As we are now officially in book plugging mode, I would like to point out that I discuss trains and planes in our sitdown section.
I read with great interest the piece on banjo biscuits and can confirm Dominic's ingredient suspicions
I was lucky enough as a young lad, in the very late 70's, to work on a tv commercial for the snack and still find myself singing their jingle to this day. And if that wasn't interesting enough,the lyrics hold a clue to the delightful ingredients
To the tune of "Banjo on my knee" (of course)
"banjo,banjo,the one for me and you
light and crispy wafer and roast nut flavour too"
hope this is of some use
Your newsletter arrived today, which was timely as I was today pondering the issue of biscuit packet length in the local co-op where I saw some packs of McVities plain digestives that seemed to be about 14-15 inches long. For me, this is, however, strangely untempting. I prefer the very short packets of choc digestives which, though vastly more expensive per biscuit, seem somehow more desirable.
This makes we wonder what is theoretically now achievable in terms of biscuit pack length given current packing technology? What is the longest packet anyone else has seen?
I enjoyed your newsletter as usual, and your continued uncompromising commitment to dictionary-free spelling!!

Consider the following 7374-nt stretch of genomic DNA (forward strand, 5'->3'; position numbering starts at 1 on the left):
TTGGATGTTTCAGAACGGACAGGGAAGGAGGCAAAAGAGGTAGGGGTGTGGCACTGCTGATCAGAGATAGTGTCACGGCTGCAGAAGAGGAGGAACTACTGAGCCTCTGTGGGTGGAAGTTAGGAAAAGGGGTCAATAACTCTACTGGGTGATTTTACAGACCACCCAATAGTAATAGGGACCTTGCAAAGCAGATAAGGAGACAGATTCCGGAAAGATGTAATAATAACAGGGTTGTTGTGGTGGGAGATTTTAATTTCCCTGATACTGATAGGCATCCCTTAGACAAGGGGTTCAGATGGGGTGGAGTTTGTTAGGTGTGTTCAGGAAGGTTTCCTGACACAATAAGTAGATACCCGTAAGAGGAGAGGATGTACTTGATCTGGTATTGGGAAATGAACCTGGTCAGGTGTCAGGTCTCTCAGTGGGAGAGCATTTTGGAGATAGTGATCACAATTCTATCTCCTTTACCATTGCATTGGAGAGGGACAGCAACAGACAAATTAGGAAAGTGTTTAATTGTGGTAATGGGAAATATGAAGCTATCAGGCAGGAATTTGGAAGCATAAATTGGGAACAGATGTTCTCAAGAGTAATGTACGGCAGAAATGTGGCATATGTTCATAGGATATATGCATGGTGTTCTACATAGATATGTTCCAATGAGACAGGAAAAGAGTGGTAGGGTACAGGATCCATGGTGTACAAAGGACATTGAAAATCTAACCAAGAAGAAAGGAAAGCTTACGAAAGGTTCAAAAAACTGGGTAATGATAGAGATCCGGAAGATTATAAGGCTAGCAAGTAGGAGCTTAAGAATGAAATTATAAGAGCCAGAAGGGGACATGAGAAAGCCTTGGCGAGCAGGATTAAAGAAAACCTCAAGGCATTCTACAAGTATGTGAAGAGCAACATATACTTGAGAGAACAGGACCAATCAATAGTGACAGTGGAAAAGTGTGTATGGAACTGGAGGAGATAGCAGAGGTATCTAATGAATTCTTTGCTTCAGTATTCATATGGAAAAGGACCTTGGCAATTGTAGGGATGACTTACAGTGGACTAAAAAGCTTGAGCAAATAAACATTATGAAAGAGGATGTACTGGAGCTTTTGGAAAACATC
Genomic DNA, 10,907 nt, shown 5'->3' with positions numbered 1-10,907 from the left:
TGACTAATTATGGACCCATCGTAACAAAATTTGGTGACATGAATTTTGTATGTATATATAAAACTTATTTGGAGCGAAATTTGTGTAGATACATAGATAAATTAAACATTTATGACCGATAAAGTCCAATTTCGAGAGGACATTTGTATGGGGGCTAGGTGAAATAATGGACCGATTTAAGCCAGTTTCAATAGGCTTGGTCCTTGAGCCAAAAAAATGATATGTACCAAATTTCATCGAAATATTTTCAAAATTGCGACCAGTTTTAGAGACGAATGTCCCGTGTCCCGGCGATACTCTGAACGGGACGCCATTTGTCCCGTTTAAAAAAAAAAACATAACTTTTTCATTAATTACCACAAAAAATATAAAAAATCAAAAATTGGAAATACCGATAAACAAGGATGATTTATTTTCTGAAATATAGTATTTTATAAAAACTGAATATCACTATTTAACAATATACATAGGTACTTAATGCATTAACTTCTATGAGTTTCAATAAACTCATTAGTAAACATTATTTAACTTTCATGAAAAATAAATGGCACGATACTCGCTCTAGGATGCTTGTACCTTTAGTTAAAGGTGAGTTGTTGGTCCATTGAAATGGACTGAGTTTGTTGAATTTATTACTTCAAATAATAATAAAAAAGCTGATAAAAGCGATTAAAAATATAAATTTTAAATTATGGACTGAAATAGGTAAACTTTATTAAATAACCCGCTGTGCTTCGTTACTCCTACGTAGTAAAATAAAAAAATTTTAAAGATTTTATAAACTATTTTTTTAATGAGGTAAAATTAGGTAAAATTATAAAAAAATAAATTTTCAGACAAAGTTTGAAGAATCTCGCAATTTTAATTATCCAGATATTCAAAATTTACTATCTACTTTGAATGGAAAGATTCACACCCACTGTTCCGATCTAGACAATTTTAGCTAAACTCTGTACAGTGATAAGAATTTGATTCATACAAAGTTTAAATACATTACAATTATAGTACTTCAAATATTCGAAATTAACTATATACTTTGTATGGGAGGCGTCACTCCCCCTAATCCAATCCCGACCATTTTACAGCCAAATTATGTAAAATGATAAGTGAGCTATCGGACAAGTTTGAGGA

|Nicey replies: Carol,
You raise a very thought provoking point about biscuit pack length. I think perhaps one of the longest packs I've seen is Burton's chocolate biscuits which are called something a bit naughty like 'homeblest' or something, they must of been getting on for 18 inches, maybe. Wouldn't be great if somebody took up the challenge and made packs that were right on the edge of what was possible, I'm guessing that's about 4'6", or 1.5m. You could take them home on your roof rack.
As for the spelling guilty as charged, which is why I put the apology at the end of every newsletter. Two spell checkers and a literate Wife are still not enough. For the book they had four people proofing it, just to be safe. Of course what people who can spell well don't realise is that its very difficult to use a dictionary if you can't spell very well, as you only have a very dim idea of how to look up the word your after. In fact the bigger the dictionary the worse it gets it can take ten minutes to find what you're looking for. Also they seem to think we do it out of lazyness, but of course we don't realise we are doing it, which is why we never use the dictionary in the first place. Its also a good reason not to use Word as it hates everything I write, throwing itself into dementia as it underlines everything trying to think of a different way of putting it. I get twisted pleasure if it actually crashes due to my lousy spelling. I think they should animate the paper clip throwing itself under a bus or something at this point.